Brunswick St is a tough and unforgiving place to trade. The Fitzroy culture of individuality extends to businesses and has a propensity to spit out chain businesses like the immune system expelling foreign bodies. The Amigos chain of ‘Mexican inspired’ Melbourne restaurants opened in the space of the former cafe Via Volare on Brunswick St in 2012, and less than two years later it has closed. I’m not surprised. Fitzroy rejected a Brunetti’s franchise from one suburb away in Carlton.
Opening an insipid restaurant with shopping centre aesthetics serving a simulation of an increasingly popular ethnic cuisine is surely going to fail when it has to compete with endless competitors serving simulations of the same cuisine but with more contemporary (hipster) aesthetics. For all I know Amigos may have made good food, but the ambience and aesthetics suggested that it would be bland and banal and I never tried it.
With this cynicism in mind, and not having eaten there, I can’t say anything about the quality, authenticity or provenance of the food at the new restaurant Hecho en Mexico (Made in Mexico) on Brunswick St that replaces Amigos. I can only speculate based on the amateurish quality of its graphic design and its total absence of online presence. It looks like it has been put together quickly and without much thought. Being the last to adopt a trend usually also means being the least authentic or interesting.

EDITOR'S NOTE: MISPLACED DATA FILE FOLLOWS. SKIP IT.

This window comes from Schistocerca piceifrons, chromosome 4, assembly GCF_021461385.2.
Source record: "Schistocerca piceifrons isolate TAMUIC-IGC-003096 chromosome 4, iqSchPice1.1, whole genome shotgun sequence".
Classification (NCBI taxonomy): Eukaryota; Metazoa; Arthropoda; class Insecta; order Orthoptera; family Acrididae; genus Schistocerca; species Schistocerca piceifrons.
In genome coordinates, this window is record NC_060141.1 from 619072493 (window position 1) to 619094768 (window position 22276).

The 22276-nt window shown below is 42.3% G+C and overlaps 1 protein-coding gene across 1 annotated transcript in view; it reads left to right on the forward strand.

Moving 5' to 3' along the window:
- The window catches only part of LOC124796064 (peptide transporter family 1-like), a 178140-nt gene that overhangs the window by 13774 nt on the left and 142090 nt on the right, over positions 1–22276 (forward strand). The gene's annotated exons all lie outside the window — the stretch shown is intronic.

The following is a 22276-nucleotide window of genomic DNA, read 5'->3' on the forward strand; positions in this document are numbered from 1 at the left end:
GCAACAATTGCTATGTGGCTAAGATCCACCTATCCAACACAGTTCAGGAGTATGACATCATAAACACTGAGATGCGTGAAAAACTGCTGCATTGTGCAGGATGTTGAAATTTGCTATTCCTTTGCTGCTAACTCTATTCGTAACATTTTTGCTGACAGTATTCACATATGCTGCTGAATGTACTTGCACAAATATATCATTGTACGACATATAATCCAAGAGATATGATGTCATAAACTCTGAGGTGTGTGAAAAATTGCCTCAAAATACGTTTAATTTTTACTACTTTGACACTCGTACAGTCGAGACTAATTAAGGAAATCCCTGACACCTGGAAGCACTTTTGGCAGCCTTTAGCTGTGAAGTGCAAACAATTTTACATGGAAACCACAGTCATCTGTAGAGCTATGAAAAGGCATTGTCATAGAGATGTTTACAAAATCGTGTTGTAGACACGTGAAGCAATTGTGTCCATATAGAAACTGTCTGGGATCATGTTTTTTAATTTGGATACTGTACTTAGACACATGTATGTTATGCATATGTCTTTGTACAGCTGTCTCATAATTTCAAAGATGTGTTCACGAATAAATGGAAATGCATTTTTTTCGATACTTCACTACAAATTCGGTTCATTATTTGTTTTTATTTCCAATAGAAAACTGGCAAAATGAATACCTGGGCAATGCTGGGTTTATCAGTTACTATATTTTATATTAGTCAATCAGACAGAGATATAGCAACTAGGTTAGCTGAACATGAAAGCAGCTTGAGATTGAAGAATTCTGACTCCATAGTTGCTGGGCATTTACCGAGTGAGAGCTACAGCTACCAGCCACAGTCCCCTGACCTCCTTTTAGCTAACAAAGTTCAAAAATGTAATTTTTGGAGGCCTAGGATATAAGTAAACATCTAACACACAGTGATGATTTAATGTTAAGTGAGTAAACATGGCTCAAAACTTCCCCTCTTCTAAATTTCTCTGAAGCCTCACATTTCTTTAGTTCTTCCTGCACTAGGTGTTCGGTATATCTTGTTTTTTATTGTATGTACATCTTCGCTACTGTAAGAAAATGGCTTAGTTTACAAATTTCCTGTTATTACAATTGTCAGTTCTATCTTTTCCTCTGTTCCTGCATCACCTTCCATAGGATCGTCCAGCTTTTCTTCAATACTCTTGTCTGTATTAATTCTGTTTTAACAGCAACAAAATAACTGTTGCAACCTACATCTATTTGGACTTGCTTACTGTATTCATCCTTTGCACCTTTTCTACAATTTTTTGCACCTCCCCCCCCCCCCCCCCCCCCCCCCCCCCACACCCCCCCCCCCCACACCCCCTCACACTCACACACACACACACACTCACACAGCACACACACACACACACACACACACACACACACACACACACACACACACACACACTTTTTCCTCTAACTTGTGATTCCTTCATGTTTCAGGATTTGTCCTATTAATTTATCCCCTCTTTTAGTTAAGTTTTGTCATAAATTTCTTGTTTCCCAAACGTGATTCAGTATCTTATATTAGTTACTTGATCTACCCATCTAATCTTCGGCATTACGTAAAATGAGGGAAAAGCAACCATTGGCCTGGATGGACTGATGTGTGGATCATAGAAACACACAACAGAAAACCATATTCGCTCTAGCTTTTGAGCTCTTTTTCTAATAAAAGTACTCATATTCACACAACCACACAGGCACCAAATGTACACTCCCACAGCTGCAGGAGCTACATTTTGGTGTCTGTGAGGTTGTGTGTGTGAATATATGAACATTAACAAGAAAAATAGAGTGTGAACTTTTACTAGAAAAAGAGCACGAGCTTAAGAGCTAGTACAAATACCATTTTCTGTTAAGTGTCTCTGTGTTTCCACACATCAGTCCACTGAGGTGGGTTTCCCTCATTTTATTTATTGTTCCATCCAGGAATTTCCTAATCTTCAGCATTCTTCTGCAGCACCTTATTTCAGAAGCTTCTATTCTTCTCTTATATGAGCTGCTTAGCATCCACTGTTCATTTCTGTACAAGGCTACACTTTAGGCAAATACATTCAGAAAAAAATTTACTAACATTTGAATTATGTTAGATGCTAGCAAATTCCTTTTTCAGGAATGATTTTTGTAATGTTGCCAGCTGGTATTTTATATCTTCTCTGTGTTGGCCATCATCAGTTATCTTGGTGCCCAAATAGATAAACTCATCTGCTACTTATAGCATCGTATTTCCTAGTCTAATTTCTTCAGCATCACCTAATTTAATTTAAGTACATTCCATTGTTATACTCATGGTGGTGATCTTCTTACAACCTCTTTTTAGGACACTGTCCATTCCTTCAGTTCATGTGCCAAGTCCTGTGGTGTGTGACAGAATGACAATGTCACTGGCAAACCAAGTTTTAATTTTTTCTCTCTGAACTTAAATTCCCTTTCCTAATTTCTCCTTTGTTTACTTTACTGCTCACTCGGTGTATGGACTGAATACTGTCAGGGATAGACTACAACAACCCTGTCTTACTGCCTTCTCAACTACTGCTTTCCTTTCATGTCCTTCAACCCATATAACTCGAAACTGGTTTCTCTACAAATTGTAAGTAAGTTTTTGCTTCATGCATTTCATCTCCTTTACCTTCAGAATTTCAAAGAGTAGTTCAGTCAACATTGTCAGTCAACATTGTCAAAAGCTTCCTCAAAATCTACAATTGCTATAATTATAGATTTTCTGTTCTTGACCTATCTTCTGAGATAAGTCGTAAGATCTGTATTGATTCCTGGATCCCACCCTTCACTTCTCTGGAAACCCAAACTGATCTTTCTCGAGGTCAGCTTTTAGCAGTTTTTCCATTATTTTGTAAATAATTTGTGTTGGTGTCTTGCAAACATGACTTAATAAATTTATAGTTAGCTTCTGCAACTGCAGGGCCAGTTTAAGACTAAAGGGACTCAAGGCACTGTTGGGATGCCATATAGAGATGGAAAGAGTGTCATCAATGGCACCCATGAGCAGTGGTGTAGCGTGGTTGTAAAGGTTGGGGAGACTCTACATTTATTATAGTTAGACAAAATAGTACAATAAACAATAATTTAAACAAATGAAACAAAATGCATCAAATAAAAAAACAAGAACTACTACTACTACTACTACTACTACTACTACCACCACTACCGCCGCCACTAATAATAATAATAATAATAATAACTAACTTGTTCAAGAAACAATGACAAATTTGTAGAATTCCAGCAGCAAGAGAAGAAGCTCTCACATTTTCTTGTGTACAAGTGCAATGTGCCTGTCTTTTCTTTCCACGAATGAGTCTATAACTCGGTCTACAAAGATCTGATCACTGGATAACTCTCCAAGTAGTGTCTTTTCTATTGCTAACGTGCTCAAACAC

It smacks of the amateurishness of the short-lived Ta-Co’s Chock Shock cafe and Latin Passion (both previously on Brunswick St) with an added dose of attempting to cash in on the current trend without really understanding what that trend is all about. The nouveau Mexican trend arguably began in Melbourne with Mamasita. There’s now many new, mostly informal and inexpensive, restaurants serving Mexican food in Melbourne. But there’s more to it than tacos.
It’s all about youthfulness, spontaneity and mobility. Online marketing is vital to ensure awareness. The three types of food providers scoring highly with youthful diners are food trucks (whatever their cuisine), nouveau Mexican and American street food (burgers, sliders etc). It’s all hipster. The buzz is all online. The consumers are all mobile.
La Condesa is a good example. Hipster Mexican. Cheap and fun. Ubiquitous backstreet location with space to mingle and loiter. A comprehensive online presence that made it easy for knowledge of their existence to spread. In contrast, Hecho en Mexico has to overcome looking like it is still Amigos, being on a busy main street where it is all too easy to keep walking on by to see what else is available, and building awareness of its existence with no online presence. Can it succeed?